At this writing, corn can be forward contracted for harvest delivery in Perryton, Texas for $4.02 (CBT Dec Corn +10 cents). In Medford Oklahoma, the corn harvest forward contract price is $3.62 (CBT Dec Corn –30 cents). Since wheat can be forward contracted for $4.64 (KC July –20 cents) in Medford and $4.52 (KC July –30 cents) in Perryton, corn prices would need to increase 50 to 60 cents to provide support for wheat prices.
Since USDA/NASS inconsistently reports the Oklahoma monthly average corn price, Perryton and Texas prices will be used here. Currently, Texas corn prices are about 40 cents higher than Oklahoma corn prices.
The seven-year (2013 through 2019) average August and September corn price for Texas is $4.03. Monthly average prices during 2013 through 2019 ranged from $3.35 (February 2017) to $5.46 (August 2013). The August and September monthly price ranged from $3.39 (August 2016) to $5.46 (August 2013).
The 2013 through 2019 August and September average price ($4.03) indicates that the current forward contract price is nearly equal to the 2020 corn harvest forward contract price. This situation indicates that there is a 50% chance of higher prices with a peak price of $5.46, and there is a 50% chance of lower prices with a minimum price of $3.35.
Between the 2012/13 and the 2013/14 corn marketing years, nearly every supply and demand factor increased. Average annual corn production for the seven years 2006 through 2012 was 32.7 billion bushels (Figure 1). For the production period 2013 through 2019, corn production averaged 42.3 billion bushels per year (Figure 2), which was a 9.6 billion bushels (29%) increase in production.
The seven-year average annual world corn use increased from 32.4 billion bushels in 2006 through 2012 to 41.4 billion bushels during the 2103 through 2019 period for a 9.0 billion bushels (28%) increase.
The Texas average annual corn price for the 2006/07 through 2012/13 marketing years was $4.97 compared to an average annual price of $4.21 for the 2013/14 through 2019/20 marketing years.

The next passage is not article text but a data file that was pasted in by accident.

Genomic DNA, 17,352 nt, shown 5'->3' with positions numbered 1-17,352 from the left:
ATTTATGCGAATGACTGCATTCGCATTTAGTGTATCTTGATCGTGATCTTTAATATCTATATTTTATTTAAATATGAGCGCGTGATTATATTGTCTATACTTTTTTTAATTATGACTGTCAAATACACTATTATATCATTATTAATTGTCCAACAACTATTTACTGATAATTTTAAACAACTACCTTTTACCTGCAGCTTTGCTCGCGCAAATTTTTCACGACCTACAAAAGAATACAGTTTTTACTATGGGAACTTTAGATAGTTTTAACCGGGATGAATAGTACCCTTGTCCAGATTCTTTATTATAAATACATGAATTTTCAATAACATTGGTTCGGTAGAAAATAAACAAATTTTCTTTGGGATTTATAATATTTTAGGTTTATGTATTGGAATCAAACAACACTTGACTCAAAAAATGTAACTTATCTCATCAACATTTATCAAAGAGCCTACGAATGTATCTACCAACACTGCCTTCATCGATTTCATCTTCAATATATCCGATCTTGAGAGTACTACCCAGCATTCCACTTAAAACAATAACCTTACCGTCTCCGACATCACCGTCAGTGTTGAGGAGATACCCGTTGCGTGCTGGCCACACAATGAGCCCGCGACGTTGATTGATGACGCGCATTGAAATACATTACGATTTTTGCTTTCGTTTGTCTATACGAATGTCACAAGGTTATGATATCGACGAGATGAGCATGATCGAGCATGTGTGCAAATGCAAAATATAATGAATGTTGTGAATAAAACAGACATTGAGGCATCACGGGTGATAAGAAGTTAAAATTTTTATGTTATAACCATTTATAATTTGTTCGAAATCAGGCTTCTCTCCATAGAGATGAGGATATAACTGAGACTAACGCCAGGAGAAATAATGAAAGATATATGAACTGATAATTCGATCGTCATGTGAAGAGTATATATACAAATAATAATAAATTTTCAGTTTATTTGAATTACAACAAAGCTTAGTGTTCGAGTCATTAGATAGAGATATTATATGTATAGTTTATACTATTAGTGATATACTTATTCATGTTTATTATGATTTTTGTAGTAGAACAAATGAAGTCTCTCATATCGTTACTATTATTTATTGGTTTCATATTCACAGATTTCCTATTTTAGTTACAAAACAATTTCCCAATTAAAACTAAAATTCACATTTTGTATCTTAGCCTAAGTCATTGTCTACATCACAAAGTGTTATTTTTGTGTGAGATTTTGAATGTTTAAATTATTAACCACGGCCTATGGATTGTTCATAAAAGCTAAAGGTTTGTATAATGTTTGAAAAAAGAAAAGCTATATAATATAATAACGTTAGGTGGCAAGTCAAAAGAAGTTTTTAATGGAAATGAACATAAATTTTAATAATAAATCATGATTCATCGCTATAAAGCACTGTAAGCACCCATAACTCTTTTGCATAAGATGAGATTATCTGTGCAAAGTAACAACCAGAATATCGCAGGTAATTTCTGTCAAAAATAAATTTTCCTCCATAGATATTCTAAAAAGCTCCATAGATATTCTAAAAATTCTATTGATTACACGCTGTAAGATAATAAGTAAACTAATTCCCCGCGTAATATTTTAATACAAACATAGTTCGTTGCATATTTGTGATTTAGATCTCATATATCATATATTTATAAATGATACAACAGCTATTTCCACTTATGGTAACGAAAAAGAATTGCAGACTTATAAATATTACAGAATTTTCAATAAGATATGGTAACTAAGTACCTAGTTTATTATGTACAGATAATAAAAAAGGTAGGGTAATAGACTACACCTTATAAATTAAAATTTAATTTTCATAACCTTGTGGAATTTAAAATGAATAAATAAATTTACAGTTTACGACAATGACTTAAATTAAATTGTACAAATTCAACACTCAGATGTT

The good news is that, during the last three marketing years, world corn use has averaged 700 million bushels per year greater than production. Both world ending stocks and the stocks-to-use ratio have declined. Lower ending stocks and the stocks-to-use ratio resulted in slightly higher prices ($3.71 to $4.16).
If the three-year trend continues, with use increasing slightly faster than production, 2020/21 marketing year Texas corn prices could average $4.25. Since corn prices tend to increase about 28 cents during the marketing year ($4.03 in August to $4.31 in February), the forward contract price of $4.02 is in line with this analysis.
Another factor that should be considered is that between 2013 and 2019 (using the 7-year averages), Argentina’s corn exports, as a percentage of world corn exports, increased from 15% to 18%; Brazil’s exports increased from 14% to 19%; and Ukraine’s exports increased from zero to 15%. These three countries’ exports, as a percentage of world exports, increased 23% (29% to 52%).
Twenty-three percent of the world’s 6.56 billion bushel corn exports is 1.5 billion bushels, which is 1.5 billion bushels of corn the U.S. will not export.
Unless the 2020 U.S. corn production is well below expectations, corn prices are not expected to support wheat prices.